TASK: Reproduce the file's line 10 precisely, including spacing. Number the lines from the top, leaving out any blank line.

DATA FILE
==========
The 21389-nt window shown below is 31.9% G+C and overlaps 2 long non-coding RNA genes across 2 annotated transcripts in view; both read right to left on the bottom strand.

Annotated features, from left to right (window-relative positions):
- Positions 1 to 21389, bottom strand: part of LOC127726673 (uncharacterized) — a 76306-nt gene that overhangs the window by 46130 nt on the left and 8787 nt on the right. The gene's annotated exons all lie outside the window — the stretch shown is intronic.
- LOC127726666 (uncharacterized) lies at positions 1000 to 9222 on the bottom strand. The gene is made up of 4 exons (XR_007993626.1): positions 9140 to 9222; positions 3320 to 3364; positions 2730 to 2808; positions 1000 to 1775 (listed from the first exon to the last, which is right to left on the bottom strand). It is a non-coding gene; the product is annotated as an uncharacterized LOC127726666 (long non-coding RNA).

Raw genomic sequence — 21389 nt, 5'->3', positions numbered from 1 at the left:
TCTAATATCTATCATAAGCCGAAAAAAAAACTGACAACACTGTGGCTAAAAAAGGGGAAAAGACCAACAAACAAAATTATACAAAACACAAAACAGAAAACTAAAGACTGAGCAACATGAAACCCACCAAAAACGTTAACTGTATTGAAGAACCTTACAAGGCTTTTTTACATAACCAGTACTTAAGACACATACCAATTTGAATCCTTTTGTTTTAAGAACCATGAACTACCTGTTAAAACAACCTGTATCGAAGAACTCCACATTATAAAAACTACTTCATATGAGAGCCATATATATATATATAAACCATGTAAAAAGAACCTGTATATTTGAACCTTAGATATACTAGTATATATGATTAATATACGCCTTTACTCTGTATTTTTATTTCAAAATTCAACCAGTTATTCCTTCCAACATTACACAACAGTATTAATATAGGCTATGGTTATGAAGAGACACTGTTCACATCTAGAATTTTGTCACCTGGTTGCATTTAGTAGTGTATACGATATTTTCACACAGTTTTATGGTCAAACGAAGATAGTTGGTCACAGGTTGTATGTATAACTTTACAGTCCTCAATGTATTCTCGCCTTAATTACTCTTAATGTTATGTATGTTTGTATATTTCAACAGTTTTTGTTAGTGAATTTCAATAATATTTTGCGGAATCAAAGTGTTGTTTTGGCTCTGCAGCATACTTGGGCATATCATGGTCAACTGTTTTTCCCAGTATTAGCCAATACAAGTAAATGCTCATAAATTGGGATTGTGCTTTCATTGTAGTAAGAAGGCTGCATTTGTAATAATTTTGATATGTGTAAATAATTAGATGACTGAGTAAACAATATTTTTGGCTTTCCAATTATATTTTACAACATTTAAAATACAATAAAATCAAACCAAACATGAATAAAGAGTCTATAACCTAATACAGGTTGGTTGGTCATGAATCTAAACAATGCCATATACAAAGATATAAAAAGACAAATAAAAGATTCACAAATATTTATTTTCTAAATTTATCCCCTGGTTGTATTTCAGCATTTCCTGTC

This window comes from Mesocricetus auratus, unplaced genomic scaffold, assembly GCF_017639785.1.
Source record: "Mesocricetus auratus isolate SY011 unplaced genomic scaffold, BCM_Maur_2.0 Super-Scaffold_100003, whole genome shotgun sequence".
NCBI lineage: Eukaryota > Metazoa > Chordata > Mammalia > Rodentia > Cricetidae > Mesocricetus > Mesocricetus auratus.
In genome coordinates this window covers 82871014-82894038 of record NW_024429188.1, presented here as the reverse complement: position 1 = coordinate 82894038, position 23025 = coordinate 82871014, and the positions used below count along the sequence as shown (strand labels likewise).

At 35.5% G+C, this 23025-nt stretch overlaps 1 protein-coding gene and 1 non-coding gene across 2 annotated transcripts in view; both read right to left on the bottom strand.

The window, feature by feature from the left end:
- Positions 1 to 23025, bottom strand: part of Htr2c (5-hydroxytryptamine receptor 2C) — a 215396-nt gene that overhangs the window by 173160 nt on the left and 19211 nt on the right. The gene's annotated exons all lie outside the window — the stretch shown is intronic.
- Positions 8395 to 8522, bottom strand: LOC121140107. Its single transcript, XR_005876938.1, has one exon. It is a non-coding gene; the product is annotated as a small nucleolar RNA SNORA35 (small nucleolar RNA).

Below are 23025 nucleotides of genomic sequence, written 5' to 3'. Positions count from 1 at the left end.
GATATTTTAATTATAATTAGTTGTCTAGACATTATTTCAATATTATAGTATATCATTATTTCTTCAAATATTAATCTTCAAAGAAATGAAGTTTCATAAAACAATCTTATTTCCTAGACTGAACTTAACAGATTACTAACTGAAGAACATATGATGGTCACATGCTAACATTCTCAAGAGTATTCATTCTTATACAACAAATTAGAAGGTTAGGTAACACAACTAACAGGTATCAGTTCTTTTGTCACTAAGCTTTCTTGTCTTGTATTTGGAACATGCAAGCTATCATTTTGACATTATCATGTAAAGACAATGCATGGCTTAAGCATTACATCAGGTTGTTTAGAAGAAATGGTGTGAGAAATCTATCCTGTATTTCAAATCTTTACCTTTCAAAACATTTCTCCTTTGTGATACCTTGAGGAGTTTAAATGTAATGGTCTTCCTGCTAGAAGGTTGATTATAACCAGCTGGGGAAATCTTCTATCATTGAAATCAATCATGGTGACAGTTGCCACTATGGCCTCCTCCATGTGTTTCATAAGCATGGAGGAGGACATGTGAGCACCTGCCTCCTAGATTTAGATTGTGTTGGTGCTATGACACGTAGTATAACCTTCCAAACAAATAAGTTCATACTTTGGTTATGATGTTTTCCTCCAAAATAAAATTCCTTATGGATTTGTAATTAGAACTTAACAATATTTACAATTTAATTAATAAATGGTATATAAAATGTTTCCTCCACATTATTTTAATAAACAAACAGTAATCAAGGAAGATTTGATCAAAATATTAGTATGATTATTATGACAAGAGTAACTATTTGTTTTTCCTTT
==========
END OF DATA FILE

In genome coordinates this window covers 82871014-82894038 of record NW_024429188.1, presented here as the reverse complement: position 1 = coordinate 82894038, position 23025 = coordinate 82871014, and the positions used below count along the sequence as shown (strand labels likewise).